King Cakes Level The Field

       King Cake is a topic that I usually write about at least once each Carnival season, not because I want to, but because I feel I should. Other than to point out the obvious – there has been a growth in bakeries making the cake, as well as more varieties of the cake injected with gooey stuff and a world market due to the Internet and fast delivery services – the topic has not interested me much. To me, the pastries are like extraneous sugar, easily brushed away. My interest has been more in the social, political, economic and historical sides of Carnival. However, this year I had a revelation: King Cakes are part of all those, plus more. Two weeks ago, when I did my obligatory blog on the topic, I was surprised by the reaction. This is a topic on which every one has an opinion, perhaps a newly discovered bakery or a favorite style. The business of King Cakes provides opportunities for various demographics and business models.

       In every level of participation, New Orleans does its style Mardi Gras better than anywhere in the state. Our floats are better, as are our bands, throws and riders’ costumes. No thoroughfare in the state is as grand as St. Charles Avenue as a place to watch a parade. There is only one place where the playing field can be level – King Cakes. It is possible for a little country bakery to gather fresh native pecans and indigenous fruits to prepare a godly cake that can be served in China two days later, or in a nearby office.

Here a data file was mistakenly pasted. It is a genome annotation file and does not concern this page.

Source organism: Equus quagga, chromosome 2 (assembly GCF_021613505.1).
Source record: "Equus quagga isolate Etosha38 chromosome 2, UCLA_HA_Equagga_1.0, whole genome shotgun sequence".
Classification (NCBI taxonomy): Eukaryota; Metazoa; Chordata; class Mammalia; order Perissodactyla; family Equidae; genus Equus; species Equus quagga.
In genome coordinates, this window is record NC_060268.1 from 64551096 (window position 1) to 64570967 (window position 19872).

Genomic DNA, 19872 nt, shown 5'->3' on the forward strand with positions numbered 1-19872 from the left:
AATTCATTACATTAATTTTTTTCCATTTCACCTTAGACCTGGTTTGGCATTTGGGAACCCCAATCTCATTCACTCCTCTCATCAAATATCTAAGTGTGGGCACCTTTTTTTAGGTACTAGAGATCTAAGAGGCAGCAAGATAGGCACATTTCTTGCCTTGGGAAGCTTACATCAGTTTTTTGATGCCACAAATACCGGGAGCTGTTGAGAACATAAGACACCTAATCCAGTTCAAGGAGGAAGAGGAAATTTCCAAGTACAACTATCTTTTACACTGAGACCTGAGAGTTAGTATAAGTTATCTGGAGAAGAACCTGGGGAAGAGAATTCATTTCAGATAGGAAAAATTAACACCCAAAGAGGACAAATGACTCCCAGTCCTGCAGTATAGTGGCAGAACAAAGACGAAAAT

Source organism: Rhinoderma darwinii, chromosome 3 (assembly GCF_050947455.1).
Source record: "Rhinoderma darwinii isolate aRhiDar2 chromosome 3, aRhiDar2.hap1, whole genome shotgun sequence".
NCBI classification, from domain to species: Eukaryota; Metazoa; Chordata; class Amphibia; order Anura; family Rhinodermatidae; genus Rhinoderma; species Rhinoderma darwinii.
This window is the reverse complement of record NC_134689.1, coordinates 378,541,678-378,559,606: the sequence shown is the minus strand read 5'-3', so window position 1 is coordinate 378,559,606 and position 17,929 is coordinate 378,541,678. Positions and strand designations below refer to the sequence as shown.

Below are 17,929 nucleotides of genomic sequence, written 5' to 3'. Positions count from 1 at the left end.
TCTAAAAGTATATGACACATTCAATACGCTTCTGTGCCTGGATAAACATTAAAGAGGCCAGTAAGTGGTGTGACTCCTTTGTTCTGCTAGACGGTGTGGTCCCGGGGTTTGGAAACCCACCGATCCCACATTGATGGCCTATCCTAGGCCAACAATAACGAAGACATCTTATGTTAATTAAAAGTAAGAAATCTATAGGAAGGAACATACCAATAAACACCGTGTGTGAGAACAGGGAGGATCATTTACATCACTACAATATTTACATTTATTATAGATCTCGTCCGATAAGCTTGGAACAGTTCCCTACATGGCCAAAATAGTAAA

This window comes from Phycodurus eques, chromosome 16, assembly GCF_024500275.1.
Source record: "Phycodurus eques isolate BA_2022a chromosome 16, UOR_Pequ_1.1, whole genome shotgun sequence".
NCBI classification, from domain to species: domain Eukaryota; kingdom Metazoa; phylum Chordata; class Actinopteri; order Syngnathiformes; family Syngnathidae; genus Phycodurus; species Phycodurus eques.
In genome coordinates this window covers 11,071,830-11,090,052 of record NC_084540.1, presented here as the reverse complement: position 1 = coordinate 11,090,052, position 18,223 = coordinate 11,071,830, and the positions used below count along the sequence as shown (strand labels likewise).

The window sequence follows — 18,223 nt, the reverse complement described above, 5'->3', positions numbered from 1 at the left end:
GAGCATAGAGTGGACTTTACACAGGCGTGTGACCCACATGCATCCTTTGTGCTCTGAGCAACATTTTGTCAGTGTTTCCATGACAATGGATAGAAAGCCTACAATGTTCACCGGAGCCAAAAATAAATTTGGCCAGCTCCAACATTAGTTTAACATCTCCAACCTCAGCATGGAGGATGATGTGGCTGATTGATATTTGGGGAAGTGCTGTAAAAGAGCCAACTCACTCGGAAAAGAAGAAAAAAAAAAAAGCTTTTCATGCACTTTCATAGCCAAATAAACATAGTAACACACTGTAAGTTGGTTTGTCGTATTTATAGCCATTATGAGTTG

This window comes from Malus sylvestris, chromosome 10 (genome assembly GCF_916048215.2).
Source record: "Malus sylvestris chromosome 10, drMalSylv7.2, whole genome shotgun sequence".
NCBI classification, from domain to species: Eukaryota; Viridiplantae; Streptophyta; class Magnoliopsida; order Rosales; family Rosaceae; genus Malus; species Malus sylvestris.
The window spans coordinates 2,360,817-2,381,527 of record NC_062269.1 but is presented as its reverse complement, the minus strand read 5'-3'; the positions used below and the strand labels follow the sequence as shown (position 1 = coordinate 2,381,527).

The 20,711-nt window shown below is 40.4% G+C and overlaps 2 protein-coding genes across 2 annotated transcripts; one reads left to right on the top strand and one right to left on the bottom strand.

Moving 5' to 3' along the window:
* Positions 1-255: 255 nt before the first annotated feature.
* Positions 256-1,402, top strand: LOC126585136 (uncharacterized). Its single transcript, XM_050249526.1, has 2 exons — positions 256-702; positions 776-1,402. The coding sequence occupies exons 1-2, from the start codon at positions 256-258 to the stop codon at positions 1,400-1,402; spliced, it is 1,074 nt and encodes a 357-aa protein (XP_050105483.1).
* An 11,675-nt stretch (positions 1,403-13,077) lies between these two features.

By origin the King Cake is French (galette du rois) but that is of little interest to the Gambinos and the  Randozzos. The local Vietnamese population, who learned their baking techniques from the French, have developed a delicate King Cake.

       Someone was complaining that all the new generation King Cakes are excessive. What? Excessiveness in Carnival? I'm shocked. The season thrives on excessiveness with changes along the way, overwhelming the same old stuff. We saw that when Bacchus first added excess to parades to create the superkrewe. Carnival is preserved by tradition but kept interesting by changes.

         It is no longer news that there are King Cake-flavored rums on the market. At an event I went to last week someone was providing tastes of his self-made King Cake vodka. That afternoon the office coffee machine feature King Cake-flavored coffee.

       Taste labs have made just about anything possible as a flavor; the Carnival pastry has become more than just a cake; it's an ancient food given a whole new life by modern times. Who likes what? The debate intensifies. Personally, I like apple and cream cheese.

 

 

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 BOOK ANNOUNCEMENT: Errol’s Laborde’s new book, “Mardi Gras: Chronicles of the New Orleans Carnival” (Pelican Publishing Company, 2013), has been released. It is now available at local bookstores and at book web sites.

       
WATCH INFORMED SOURCES, FRIDAYS  AT 7PM, REPEATED AT 11:30 PM.WYES-TV, CH. 12.

 

 

      

                                                                                    

 BOOK ANNOUNCEMENT: Errol’s Laborde’s new book, “Mardi Gras: Chronicles of the New Orleans Carnival” (Pelican Publishing Company, 2013), has been released. It is now available at local bookstores and at book web sites.

       
WATCH INFORMED SOURCES, FRIDAYS  AT 7PM, REPEATED AT 11:30 PM.WYES-TV, CH. 12.

 

 

Categories: Carnival Coverage, Mardi Gras, The Editor’s Room